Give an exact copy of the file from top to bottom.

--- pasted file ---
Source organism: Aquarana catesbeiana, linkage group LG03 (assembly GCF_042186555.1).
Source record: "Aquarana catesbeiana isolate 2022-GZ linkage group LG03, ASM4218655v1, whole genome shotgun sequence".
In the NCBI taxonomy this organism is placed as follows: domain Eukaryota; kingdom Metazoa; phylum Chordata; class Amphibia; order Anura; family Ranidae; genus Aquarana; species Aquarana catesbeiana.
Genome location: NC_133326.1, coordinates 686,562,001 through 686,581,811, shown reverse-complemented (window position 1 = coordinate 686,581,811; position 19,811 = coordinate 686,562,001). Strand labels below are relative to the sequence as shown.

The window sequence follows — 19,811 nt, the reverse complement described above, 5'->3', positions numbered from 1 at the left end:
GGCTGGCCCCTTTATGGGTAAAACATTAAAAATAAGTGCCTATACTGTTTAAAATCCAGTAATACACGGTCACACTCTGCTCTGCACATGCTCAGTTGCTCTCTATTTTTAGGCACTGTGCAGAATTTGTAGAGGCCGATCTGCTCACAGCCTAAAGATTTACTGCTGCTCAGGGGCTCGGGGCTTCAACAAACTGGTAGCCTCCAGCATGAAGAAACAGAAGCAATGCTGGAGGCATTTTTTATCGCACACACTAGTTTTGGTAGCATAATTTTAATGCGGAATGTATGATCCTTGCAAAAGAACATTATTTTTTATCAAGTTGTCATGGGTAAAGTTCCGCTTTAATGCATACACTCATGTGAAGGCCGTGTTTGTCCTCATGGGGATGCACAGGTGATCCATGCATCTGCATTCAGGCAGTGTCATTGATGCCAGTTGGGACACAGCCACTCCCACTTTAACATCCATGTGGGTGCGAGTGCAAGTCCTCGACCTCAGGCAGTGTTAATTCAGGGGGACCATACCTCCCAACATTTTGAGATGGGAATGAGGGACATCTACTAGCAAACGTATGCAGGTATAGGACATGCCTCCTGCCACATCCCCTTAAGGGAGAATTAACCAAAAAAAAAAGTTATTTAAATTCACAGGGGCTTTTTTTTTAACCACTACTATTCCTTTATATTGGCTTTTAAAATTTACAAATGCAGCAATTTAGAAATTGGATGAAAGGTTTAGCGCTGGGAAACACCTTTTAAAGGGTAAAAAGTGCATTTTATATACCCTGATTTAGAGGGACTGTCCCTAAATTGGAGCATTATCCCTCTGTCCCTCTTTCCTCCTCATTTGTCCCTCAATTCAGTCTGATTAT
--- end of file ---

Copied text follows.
Source organism: Aquarana catesbeiana, linkage group LG03 (assembly GCF_042186555.1).
Source record: "Aquarana catesbeiana isolate 2022-GZ linkage group LG03, ASM4218655v1, whole genome shotgun sequence".
In the NCBI taxonomy this organism is placed as follows: domain Eukaryota; kingdom Metazoa; phylum Chordata; class Amphibia; order Anura; family Ranidae; genus Aquarana; species Aquarana catesbeiana.
Genome location: NC_133326.1, coordinates 686,562,001 through 686,581,811, shown reverse-complemented (window position 1 = coordinate 686,581,811; position 19,811 = coordinate 686,562,001). Strand labels below are relative to the sequence as shown.

The window sequence follows — 19,811 nt, the reverse complement described above, 5'->3', positions numbered from 1 at the left end:
GGCTGGCCCCTTTATGGGTAAAACATTAAAAATAAGTGCCTATACTGTTTAAAATCCAGTAATACACGGTCACACTCTGCTCTGCACATGCTCAGTTGCTCTCTATTTTTAGGCACTGTGCAGAATTTGTAGAGGCCGATCTGCTCACAGCCTAAAGATTTACTGCTGCTCAGGGGCTCGGGGCTTCAACAAACTGGTAGCCTCCAGCATGAAGAAACAGAAGCAATGCTGGAGGCATTTTTTATCGCACACACTAGTTTTGGTAGCATAATTTTAATGCGGAATGTATGATCCTTGCAAAAGAACATTATTTTTTATCAAGTTGTCATGGGTAAAGTTCCGCTTTAATGCATACACTCATGTGAAGGCCGTGTTTGTCCTCATGGGGATGCACAGGTGATCCATGCATCTGCATTCAGGCAGTGTCATTGATGCCAGTTGGGACACAGCCACTCCCACTTTAACATCCATGTGGGTGCGAGTGCAAGTCCTCGACCTCAGGCAGTGTTAATTCAGGGGGACCATACCTCCCAACATTTTGAGATGGGAATGAGGGACATCTACTAGCAAACGTATGCAGGTATAGGACATGCCTCCTGCCACATCCCCTTAAGGGAGAATTAACCAAAAAAAAAAGTTATTTAAATTCACAGGGGCTTTTTTTTTAACCACTACTATTCCTTTATATTGGCTTTTAAAATTTACAAATGCAGCAATTTAGAAATTGGATGAAAGGTTTAGCGCTGGGAAACACCTTTTAAAGGGTAAAAAGTGCATTTTATATACCCTGATTTAGAGGGACTGTCCCTAAATTGGAGCATTATCCCTCTGTCCCTCTTTCCTCCTCATTTGTCCCTCAATTCAGTCTGATTAT